Kodiak finally opens the driver’s side door. “You find your spares?”
I shake my head, refusing to look at him.
“Is that a no?”
I purse my lips and remain silent.
Kodiak sighs. “I gotta take this one home. See ya Friday.”
He gets in, closing the door with a slam. He takes his time adjusting the mirrors, and it hits me how close he is. Some things haven’t changed in the past two years: same deodorant, same body wash, same cologne, same hair product, same asshole.
My eyes burn with the threat of tears, but I refuse to let them fall. I will not give Kodiak the satisfaction of seeing me cry ever again. I hate him so much for so many things, but this unnecessary humiliation is currently at the forefront, the things he said to me two years ago a very, very close second.
“Didn’t realize you’re into the whole tag-team thing.” His voice is flat, apathetic.
I focus on remaining still. On breathing.
“Is that what you and all the drama geeks get up to backstage? You find a nice quiet spot behind the curtains and get yourself good and fucked?”
I want to say something scathing, like I’m surprised that’s not his thing, since his dad was into threesomes back when he was Kodiak’s age. Although, the version of Kodiak’s dad I know is a really good guy, and doesn’t seem like the type who would bang two girls in a hot tub. However, there’s a really, really old video floating around on the internet that proves it’s true.
There are also about a thousand pictures of my dad with his tongue in different women’s mouths. Apparently he didn’t sleep with all the puck bunnies, he just made out with them in public. Including my mom. Having a famous parent can be a real pain in the ass, and far more informative than is normal.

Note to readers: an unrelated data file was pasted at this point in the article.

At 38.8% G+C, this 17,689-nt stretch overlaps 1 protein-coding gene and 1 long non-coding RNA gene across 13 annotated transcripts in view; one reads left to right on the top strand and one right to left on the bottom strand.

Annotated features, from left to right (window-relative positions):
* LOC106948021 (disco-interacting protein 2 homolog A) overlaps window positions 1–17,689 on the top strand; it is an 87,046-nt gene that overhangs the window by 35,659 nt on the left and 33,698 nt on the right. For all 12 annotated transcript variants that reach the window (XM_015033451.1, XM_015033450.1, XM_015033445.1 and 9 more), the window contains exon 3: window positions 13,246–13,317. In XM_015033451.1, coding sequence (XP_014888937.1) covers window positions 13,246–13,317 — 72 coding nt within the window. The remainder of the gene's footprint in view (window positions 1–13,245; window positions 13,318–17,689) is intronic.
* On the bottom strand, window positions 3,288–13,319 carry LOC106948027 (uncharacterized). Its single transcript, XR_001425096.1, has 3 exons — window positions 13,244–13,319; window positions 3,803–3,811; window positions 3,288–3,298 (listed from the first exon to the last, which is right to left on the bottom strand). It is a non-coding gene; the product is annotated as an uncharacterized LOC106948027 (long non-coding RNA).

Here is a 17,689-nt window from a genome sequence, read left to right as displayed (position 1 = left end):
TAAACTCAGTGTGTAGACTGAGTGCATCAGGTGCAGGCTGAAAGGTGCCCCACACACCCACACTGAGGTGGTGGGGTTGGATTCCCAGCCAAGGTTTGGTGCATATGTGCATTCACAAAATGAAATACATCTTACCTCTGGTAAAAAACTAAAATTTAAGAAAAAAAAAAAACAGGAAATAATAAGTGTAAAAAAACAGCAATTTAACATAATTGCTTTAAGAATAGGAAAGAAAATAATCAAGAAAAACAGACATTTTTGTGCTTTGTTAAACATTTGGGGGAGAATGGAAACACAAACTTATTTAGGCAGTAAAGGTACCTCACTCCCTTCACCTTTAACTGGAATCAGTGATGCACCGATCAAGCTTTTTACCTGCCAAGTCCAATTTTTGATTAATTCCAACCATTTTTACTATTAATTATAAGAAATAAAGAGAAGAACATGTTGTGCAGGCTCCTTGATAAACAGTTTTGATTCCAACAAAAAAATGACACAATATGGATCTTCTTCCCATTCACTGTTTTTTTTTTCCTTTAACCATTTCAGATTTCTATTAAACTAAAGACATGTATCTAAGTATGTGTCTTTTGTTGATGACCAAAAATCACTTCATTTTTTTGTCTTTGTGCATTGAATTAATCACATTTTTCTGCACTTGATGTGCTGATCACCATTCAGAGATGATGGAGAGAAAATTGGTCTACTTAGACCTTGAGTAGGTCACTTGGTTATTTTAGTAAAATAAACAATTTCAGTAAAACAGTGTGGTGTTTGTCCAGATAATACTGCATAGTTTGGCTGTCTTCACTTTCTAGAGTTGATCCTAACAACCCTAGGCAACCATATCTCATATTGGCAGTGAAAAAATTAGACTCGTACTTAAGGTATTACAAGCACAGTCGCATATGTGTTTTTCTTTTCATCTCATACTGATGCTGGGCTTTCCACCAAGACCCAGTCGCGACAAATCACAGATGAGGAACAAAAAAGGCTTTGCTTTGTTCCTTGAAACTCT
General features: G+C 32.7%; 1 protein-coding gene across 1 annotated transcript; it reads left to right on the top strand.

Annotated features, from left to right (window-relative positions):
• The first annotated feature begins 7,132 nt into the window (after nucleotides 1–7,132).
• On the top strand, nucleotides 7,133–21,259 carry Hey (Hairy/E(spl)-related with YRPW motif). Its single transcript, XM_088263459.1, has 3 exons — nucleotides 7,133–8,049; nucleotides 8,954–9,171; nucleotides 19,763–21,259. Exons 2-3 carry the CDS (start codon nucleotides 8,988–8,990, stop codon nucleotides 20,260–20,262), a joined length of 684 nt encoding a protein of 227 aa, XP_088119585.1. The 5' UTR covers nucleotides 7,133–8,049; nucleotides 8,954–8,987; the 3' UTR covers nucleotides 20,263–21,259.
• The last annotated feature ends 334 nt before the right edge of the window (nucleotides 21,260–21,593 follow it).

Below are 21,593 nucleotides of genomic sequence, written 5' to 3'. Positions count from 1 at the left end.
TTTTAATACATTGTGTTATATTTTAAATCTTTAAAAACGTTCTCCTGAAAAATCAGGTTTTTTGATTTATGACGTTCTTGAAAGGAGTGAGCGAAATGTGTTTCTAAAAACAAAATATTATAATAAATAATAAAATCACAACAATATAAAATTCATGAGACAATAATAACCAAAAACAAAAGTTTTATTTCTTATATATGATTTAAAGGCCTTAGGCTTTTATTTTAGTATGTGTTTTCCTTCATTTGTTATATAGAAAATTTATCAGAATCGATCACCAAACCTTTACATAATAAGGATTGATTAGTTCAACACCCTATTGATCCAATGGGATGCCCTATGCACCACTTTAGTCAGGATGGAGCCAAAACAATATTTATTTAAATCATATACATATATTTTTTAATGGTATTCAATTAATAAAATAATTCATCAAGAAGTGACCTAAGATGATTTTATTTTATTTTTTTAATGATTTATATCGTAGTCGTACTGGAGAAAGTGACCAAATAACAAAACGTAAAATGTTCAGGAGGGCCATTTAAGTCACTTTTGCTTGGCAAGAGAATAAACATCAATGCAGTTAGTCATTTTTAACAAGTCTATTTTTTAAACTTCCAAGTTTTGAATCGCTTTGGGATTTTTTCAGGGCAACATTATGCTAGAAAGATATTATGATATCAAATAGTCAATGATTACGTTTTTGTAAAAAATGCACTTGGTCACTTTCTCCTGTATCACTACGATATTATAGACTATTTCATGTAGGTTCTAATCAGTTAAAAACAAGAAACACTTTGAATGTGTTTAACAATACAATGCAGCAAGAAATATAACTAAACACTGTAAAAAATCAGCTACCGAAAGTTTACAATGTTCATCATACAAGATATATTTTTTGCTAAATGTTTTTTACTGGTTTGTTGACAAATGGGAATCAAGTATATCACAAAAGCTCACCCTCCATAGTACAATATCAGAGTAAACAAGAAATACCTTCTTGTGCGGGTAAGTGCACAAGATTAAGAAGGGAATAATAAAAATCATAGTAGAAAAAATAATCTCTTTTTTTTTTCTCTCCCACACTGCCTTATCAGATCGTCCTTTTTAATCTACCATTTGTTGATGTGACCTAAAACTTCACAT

My throat is tight, and anything I say is going to come out a pathetic whisper, if at all. So instead, I clench my fists to keep from fidgeting and try not to focus on Kodiak’s hurtful words, or the memories being close to him incite.
“You got words for everyone else, but none for me?” he taunts.
I stare straight ahead, unwilling to look at his horrible, beautiful face. I weigh my response before I speak, trying to inject some steel into my spine, so it doesn’t come out a weak whisper. “Why would I give you my words when all you do is twist them into something ugly?”
“Still living in the past?” Real emotion hides under his ire, a waver in his voice that I recognize: anxiety.
I let the things I want to say sit on my tongue like bitter pills and finally ask, “Why are you doing this?”
“To remind you nothing has changed, Lavender,” he grinds out.
The boy I used to love never would’ve embarrassed me or talked down to me like this. And his current actions prove that what happened two years ago wasn’t a mistake. He meant to hurt me then, and he means to hurt me now.
He pulls into the driveway, and I yank on the door handle, but it doesn’t open, because the child locks are still engaged. “I hate you.” I spit the words like nails.
He leans over the center console until he’s so close, his face is clear and beautiful and so, so hideous in its perfection. His pale green eyes burn with emotions I don’t understand, and the flecks of gold shine like refracted sunshine. “I don’t believe that. Otherwise you wouldn’t have gotten into this car with me.”
I can feel his humid, minty breath on my lips.
He drapes his arm across the back of my seat, and his fingertips brush my neck. I jerk back and slap his hand away.
Kodiak frowns and grabs my wrist, prying my fist open.
I hate the way my body responds to the contact, a shiver working its way down my spine, soothing but igniting at the same time.
“What the fuck?” He twists my hand so I can see what he does. “You really haven’t changed at all, have you?” There’s something in his voice that doesn’t quite match, an emotion I can’t put my finger on—maybe because he’s touching me and I hate it as much as I crave it.
Four crescent-shaped marks line my palm, and I’m mortified all over again when thin lines of blood well from the fresh cuts. I yank my hand away. “Let me out.” It’s barely a whisper.
“Lavender.” Dismay lurks in my name.
I find my voice, finally, and its strength is fueled by my anger. “Let me out. Now.”
“I should’ve known better,” he gripes and hits the unlock button.
I throw the door open and clamber out, slinging my backpack over my shoulder.
Kodiak cuts the engine and gets out of the car, calling my name again.
I give him the bird without looking back. He doesn’t deserve any more of my words.